Store Bekkarfjord welcomes visitors and has a floating quay for public use, campfire site, information boards and an art installation on the history of the area. The floating quay is owned by the national park and is open from June 23 to October/November. You cannot reach Store Bekkarfjord by public transport, so you’ll have to arrange your own boat crossing. Several companies offer trips to the fjord. Store Bekkarfjord is located in the centre of the national park and is an excellent starting point for excursions in the park. If you start on the north side of the Melkelva river (by the floating quay) you can walk up towards Melkevatnan. If you start on the south side of Melkelva, a day trip to Altneset is an excellent option. It is extremely risky to try to cross Melkelva, so plan your route in advance and start on the side of the river you want to be.

Other excursions in the park

If you have access to a boat, there are numerous excursion options. It’s a relatively undemanding hike from Bårdfjorden up towards Bårdfjorddalen and Pederdalen. From Jøfjorden you can walk up towards Seilandsjøkelen from Breihovddalen. Talk to local people about your planned route before you set off. There are many obstacles that are not shown on the map, such as large scree and impassable boulder fields, sheer drops, cliffs and unfordable rivers. People say it is hard to get lost on Seiland, but easy to get stuck! If you are looking for less challenging excursions along marked paths, the Hammerfest Area Trekking Association has marked paths to Tindstua and Tyvvannet north of the park. Visit for more information on these excursions.

Jøfjorden west of Breihovdet/Govdoaivi. Photo: Ingunn Ims Vistnes

Heading down Pederdalen towards Bårdfjorden. Photo: Ingunn Ims Vistnes

Trip to Tindstua. Photo: Eilert Sundt

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Seilandstuva back left, with Jøfjorden in the foreground. Photo: Per Arne Askeland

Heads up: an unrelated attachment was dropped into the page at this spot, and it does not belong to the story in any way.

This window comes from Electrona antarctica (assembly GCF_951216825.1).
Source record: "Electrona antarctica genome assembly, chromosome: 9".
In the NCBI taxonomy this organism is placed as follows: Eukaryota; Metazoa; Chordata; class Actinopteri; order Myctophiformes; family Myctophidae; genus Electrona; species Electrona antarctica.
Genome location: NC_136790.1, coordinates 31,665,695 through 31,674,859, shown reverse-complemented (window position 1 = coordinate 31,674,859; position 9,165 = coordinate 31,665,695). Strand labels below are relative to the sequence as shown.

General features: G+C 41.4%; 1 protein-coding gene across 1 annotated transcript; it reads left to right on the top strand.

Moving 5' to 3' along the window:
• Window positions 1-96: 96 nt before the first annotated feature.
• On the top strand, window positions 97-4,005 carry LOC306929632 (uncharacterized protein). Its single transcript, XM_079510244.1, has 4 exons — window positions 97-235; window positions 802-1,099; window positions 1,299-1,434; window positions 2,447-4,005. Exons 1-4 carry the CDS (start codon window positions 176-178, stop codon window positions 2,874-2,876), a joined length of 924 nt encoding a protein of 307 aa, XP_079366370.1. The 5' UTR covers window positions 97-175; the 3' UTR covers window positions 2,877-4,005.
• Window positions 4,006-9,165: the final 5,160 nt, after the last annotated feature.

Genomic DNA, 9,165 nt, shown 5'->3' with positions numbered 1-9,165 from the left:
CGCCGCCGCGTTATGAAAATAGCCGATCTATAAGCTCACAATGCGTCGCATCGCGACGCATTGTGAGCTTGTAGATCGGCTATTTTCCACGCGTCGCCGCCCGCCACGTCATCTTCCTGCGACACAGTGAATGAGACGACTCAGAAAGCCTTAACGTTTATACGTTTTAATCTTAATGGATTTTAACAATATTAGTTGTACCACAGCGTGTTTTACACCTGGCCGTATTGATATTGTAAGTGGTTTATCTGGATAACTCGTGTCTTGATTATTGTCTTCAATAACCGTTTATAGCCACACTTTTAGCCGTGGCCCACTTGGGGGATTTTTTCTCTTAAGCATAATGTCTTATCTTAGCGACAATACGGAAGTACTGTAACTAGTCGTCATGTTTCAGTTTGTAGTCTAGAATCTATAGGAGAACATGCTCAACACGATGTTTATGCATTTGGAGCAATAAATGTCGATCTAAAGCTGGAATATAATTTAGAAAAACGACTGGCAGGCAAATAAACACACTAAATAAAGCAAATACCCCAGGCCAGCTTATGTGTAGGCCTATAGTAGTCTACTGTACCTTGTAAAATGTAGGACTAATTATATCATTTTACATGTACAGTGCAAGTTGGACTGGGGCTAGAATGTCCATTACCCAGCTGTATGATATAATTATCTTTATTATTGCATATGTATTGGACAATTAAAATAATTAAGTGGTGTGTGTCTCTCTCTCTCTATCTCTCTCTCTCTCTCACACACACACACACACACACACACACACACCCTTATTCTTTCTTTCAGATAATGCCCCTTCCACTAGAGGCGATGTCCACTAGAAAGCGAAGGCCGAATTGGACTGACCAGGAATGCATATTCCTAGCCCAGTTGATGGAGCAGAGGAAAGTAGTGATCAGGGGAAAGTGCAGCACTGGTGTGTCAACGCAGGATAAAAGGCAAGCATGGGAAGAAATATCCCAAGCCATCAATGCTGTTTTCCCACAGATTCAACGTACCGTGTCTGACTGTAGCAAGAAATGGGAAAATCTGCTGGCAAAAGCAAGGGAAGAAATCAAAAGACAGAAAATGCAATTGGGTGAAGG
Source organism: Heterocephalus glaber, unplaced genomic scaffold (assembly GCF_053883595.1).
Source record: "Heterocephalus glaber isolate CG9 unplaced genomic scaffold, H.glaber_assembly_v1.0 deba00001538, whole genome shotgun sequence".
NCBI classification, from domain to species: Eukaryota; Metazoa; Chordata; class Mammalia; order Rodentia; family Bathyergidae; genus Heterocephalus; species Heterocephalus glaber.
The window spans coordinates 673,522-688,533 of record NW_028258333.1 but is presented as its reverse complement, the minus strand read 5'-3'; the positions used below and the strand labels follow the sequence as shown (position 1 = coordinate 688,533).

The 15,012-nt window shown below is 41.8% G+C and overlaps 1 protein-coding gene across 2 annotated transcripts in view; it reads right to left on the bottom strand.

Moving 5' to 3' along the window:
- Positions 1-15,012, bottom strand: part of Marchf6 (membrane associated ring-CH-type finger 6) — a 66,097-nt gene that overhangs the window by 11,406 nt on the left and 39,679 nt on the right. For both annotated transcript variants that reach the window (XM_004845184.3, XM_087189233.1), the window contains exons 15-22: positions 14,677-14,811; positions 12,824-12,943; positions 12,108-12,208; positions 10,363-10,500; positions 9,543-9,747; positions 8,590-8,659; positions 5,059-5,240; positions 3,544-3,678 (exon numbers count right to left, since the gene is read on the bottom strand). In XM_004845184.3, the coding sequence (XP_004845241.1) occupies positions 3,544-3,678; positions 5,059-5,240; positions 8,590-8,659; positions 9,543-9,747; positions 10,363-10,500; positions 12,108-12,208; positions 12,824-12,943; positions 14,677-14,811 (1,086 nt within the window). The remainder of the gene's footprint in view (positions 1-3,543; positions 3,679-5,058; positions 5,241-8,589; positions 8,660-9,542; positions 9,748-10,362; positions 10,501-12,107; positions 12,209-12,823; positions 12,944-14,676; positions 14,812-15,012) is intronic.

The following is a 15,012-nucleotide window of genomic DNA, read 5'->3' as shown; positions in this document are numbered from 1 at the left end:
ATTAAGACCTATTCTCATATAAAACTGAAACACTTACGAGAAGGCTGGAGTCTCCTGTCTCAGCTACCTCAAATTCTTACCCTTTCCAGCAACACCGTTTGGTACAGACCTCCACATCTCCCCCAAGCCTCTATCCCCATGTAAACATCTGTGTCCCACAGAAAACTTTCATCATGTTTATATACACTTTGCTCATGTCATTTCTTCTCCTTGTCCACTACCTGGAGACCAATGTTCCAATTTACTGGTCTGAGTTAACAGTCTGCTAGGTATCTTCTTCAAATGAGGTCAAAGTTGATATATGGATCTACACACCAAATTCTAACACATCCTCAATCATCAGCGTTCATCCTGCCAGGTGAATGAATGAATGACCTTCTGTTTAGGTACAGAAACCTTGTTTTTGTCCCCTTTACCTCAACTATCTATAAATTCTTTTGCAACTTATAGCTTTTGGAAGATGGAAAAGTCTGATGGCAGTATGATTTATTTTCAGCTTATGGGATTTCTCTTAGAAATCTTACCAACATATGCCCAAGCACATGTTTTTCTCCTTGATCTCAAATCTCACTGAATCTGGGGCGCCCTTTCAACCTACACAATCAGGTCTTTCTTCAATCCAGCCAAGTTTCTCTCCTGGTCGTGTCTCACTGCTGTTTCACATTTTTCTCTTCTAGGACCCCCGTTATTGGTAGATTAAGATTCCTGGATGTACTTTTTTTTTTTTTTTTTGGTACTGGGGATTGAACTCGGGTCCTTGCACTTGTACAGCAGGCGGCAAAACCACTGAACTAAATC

Seilandstuva from the south. Photo: Ingunn Ims Vistnes

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Seiland’s highest peak, Seilandstuva (1078 m), is a long and demanding hike, even for experienced hikers. It can be reached from Kufjordbotn or Bårdfjorden. Be particularly aware of the crevasses on the Nordmannsjøkelen glacier near the top. Seilandstuva is part of Russian scientist Friedrich Struve’s Geodetic Arc, and the beacon here was built by Struve’s team in 1847. It is said that they needed as many as five attempts before they were able to take measurements from Seilandstuva, due to the sea fog, wind and snow. Seilandstuva can be seen from seven other points on the Geodetic Arc, which made it an important measuring point. Struve’s Geodetic Arc played an important role in efforts to measure the size and shape of the Earth, and is now a UNESCO World Heritage Site.

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Contact us

Seiland/Sievju National Park Board
Tel. +47 414 34 401
Visiting address: Havneveien 24, Alta (same building as Alta Havn/Port of Alta and the Norwegian Nature Inspectorate)
Postal address: Seiland/Sievju National Park Board c/o Statsforvalteren i Troms og Finnmark, Postboks 700, NO-9815 Vadsø, Norway